You should consider the final output
Web vs Print are 2 vastly different mediums when it comes down to technical design specs.
RGB vs CMYK is the main difference which, when translating into actually printing something, will make or break a design. Additionally the final "deliverable" or output will change how effective and visible your design is.
Printers produce images using dot patterns to create prints and the human eye merges them into one color.
So if you have an extremely complicated pattern or have one with many overlapping elements/shapes you will have a hard time capturing the details. Along with complex details you need to take into consideration elements that have high coverage and common bounds.
The main consideration nowadays is responsiveness and device compatibility. Picking scalable and non-invasive patterns and designs that translate well to all mediums is key.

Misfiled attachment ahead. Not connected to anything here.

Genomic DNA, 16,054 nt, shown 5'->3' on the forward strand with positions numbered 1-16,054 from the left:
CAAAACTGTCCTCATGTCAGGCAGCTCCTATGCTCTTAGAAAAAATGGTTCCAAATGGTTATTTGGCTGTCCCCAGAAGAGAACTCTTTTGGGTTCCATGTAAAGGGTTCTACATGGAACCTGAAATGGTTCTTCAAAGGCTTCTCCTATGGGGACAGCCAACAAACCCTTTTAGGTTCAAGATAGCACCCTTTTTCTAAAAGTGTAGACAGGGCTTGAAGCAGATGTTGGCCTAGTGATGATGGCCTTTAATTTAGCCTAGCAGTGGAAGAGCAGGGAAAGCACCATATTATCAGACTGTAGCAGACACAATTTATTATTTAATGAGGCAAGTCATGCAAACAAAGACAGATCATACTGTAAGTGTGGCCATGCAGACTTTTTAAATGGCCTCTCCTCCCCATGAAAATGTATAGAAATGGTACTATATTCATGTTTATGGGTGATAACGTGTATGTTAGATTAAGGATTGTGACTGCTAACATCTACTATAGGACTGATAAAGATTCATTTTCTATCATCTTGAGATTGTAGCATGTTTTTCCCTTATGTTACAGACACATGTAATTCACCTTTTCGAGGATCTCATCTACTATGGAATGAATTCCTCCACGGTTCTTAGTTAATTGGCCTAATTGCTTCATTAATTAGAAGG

Focusing on visibility, spacing and ubiquity are the key components.
Simplicity is worth noting now too with the constant optimization of the web, you would want to have your art be able to load fast on nearly any device and also have fall backs if it fails to load.
Putting it all together
A design should be simple enough with few small or overlapping elements for printing. Even the best printers with the smallest picaliter print heads will have screening issues when dealing with complex or not significantly different areas; greys that are very close or muddy (4 color vs K only) will be a nuisance too.
Applying a design to a webpage you need to look at your final audience (web vs mobile) and how you want them to interact with your site. Visibility and UX is #1 always and forever. If your users can't easily navigate or view your site then you've failed.
So look to have highly contrasting, non-busy, patterns if combining or a simple non-intrusive base pattern if using just one.